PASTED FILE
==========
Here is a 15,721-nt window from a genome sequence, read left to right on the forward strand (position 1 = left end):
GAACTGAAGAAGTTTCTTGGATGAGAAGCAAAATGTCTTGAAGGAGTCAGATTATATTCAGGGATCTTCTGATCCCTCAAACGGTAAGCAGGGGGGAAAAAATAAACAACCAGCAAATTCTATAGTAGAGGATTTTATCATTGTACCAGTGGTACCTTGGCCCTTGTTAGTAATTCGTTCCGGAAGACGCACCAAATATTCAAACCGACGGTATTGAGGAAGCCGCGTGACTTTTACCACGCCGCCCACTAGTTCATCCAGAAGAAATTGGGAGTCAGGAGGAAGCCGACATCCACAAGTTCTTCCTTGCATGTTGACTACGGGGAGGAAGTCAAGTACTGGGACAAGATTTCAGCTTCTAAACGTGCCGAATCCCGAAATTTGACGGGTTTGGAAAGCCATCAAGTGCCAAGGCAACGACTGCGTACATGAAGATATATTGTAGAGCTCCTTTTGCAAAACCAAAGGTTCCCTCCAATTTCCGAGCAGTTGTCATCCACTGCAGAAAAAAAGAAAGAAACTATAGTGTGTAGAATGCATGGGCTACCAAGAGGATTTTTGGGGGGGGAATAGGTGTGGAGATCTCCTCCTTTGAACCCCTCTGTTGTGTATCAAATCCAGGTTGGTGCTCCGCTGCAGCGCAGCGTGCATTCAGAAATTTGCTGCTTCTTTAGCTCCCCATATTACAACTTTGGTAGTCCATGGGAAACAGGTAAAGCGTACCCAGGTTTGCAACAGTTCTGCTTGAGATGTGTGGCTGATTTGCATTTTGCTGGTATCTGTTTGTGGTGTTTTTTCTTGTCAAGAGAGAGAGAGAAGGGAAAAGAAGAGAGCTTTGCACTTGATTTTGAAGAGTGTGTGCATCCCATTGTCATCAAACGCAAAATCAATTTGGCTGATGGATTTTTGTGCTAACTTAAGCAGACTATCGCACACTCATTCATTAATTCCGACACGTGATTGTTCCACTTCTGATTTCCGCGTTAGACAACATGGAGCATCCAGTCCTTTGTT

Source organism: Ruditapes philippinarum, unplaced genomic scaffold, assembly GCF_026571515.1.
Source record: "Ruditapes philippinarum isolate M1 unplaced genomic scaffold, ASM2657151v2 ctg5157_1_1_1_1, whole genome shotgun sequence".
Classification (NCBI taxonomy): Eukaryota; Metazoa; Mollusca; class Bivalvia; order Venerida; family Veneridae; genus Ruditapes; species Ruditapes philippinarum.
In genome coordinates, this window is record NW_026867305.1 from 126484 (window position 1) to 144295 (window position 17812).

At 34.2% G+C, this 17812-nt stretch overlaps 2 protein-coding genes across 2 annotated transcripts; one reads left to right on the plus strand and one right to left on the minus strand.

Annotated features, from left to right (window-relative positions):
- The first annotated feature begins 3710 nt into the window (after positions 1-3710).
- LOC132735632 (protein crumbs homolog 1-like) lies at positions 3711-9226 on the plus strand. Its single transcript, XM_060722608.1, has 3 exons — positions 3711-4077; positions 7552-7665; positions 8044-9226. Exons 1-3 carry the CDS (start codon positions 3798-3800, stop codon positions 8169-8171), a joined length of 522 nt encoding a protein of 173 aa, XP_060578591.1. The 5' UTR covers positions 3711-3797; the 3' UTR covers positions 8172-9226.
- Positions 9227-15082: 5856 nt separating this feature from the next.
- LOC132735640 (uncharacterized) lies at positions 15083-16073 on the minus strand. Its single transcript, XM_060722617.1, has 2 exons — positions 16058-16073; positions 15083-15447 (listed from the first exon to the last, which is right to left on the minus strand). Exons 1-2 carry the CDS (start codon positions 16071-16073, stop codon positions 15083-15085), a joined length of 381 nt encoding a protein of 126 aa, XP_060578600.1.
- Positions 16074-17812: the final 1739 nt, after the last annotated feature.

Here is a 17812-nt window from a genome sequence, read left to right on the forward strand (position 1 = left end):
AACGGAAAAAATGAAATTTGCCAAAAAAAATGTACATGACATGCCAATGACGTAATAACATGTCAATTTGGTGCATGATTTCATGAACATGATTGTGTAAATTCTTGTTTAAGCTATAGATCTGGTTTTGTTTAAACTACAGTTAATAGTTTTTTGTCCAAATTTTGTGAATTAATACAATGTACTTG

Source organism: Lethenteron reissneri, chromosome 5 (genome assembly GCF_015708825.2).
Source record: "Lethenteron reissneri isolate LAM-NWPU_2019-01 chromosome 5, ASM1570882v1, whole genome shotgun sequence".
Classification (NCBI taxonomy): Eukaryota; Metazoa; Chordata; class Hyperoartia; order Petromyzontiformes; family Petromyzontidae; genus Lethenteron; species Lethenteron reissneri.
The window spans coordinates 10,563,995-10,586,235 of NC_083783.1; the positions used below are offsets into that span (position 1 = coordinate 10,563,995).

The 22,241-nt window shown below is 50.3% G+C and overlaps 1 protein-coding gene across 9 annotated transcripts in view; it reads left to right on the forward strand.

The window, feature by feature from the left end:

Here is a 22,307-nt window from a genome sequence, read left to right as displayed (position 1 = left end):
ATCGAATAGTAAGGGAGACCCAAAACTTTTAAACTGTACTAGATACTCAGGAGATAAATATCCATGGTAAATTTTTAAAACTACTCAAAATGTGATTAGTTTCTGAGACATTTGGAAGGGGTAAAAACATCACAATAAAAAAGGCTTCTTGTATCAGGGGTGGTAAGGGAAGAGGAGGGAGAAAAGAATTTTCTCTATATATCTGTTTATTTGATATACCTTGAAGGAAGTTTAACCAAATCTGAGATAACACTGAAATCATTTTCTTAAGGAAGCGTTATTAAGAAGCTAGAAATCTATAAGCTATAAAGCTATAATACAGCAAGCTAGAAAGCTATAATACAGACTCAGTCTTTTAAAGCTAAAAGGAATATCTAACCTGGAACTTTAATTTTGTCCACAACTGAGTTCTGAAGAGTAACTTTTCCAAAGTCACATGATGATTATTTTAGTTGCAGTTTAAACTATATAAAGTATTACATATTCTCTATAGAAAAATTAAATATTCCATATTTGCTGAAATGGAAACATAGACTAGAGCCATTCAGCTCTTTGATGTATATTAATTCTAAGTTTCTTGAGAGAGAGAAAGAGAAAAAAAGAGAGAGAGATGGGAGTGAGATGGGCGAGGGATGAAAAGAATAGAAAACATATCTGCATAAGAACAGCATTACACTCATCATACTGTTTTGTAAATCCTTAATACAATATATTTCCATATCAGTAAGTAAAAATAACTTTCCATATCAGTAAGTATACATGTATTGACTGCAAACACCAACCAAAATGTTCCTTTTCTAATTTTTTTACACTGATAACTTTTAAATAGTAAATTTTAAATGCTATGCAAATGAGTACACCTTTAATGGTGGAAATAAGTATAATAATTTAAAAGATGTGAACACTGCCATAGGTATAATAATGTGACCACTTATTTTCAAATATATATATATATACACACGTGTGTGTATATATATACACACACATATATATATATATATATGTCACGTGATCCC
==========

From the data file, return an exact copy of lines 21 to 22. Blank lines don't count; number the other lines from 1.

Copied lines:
The window, feature by feature from the left end:

Here is a 22,307-nt window from a genome sequence, read left to right as displayed (position 1 = left end):